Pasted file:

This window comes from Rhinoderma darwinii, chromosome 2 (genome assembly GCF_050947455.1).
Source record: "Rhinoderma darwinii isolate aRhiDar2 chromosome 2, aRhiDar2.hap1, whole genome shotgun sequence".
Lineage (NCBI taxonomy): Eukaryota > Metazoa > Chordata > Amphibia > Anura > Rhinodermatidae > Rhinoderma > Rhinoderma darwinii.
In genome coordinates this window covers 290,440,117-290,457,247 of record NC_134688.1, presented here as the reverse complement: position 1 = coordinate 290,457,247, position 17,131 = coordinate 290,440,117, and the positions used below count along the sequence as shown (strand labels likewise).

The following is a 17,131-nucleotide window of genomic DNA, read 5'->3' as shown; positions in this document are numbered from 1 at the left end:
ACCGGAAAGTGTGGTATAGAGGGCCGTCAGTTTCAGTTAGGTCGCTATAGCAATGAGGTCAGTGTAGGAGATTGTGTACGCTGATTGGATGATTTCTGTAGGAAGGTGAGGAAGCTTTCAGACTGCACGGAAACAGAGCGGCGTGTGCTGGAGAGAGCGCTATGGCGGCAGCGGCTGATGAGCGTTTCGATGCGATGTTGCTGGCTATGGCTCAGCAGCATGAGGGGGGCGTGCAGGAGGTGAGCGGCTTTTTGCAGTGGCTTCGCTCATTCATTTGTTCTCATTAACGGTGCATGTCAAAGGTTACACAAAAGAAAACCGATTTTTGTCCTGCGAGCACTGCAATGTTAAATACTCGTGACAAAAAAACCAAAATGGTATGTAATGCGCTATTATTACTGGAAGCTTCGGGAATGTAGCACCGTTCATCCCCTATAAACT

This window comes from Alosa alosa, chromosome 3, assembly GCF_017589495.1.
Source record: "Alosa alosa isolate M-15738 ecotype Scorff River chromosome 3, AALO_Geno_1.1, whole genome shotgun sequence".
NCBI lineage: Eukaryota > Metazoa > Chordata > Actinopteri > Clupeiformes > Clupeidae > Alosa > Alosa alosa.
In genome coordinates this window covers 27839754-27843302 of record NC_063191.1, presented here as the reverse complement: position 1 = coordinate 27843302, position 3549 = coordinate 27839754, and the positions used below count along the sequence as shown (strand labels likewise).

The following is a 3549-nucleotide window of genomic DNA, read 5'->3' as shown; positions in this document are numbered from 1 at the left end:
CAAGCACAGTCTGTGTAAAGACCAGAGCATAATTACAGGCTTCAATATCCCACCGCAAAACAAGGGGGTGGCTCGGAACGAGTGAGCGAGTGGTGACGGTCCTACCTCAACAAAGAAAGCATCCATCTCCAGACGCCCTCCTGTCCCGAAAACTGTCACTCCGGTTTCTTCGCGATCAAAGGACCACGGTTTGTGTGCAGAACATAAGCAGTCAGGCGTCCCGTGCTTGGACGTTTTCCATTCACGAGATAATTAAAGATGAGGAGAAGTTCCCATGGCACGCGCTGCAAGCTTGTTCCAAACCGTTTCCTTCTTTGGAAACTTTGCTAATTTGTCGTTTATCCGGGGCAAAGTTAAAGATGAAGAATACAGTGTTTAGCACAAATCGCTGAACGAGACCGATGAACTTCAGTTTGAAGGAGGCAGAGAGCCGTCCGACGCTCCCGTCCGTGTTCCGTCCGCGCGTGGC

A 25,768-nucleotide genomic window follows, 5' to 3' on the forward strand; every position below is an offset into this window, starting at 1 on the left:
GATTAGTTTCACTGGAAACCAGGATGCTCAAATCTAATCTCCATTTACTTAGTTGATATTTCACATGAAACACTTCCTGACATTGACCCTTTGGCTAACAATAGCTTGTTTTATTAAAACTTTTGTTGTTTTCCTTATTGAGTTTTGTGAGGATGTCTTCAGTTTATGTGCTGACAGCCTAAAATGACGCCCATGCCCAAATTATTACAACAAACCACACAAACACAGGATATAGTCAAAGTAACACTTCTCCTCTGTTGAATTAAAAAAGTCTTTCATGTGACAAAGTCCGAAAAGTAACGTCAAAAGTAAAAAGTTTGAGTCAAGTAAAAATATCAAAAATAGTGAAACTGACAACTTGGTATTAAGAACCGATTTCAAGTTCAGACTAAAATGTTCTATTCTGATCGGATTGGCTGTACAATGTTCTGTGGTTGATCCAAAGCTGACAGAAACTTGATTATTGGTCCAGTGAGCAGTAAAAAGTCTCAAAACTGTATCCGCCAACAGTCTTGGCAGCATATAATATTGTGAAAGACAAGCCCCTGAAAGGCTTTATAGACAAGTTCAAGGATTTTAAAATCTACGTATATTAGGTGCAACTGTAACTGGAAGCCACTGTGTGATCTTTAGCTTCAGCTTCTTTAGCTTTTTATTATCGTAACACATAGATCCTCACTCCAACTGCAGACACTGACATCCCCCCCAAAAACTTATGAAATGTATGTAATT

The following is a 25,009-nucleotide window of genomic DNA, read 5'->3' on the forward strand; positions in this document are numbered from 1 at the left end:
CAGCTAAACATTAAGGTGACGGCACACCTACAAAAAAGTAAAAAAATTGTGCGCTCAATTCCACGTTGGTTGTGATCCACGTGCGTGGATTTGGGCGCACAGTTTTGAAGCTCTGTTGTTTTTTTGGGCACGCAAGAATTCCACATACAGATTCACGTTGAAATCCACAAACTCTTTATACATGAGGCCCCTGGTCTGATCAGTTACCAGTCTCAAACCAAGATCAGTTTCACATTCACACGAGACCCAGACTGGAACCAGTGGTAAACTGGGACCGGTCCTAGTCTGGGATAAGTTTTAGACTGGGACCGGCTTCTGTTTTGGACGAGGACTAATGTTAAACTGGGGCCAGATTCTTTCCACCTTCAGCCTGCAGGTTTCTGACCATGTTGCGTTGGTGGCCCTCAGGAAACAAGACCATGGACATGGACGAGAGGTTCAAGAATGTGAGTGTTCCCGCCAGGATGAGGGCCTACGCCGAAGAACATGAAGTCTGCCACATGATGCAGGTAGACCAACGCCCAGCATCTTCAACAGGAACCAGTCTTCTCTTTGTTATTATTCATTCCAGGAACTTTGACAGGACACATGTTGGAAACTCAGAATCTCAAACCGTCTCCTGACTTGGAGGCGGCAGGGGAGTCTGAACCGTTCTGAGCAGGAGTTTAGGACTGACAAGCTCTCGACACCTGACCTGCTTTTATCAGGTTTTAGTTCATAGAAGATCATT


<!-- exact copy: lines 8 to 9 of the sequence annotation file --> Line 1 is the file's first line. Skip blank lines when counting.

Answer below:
Source record: "Alosa alosa isolate M-15738 ecotype Scorff River chromosome 3, AALO_Geno_1.1, whole genome shotgun sequence".
NCBI lineage: Eukaryota > Metazoa > Chordata > Actinopteri > Clupeiformes > Clupeidae > Alosa > Alosa alosa.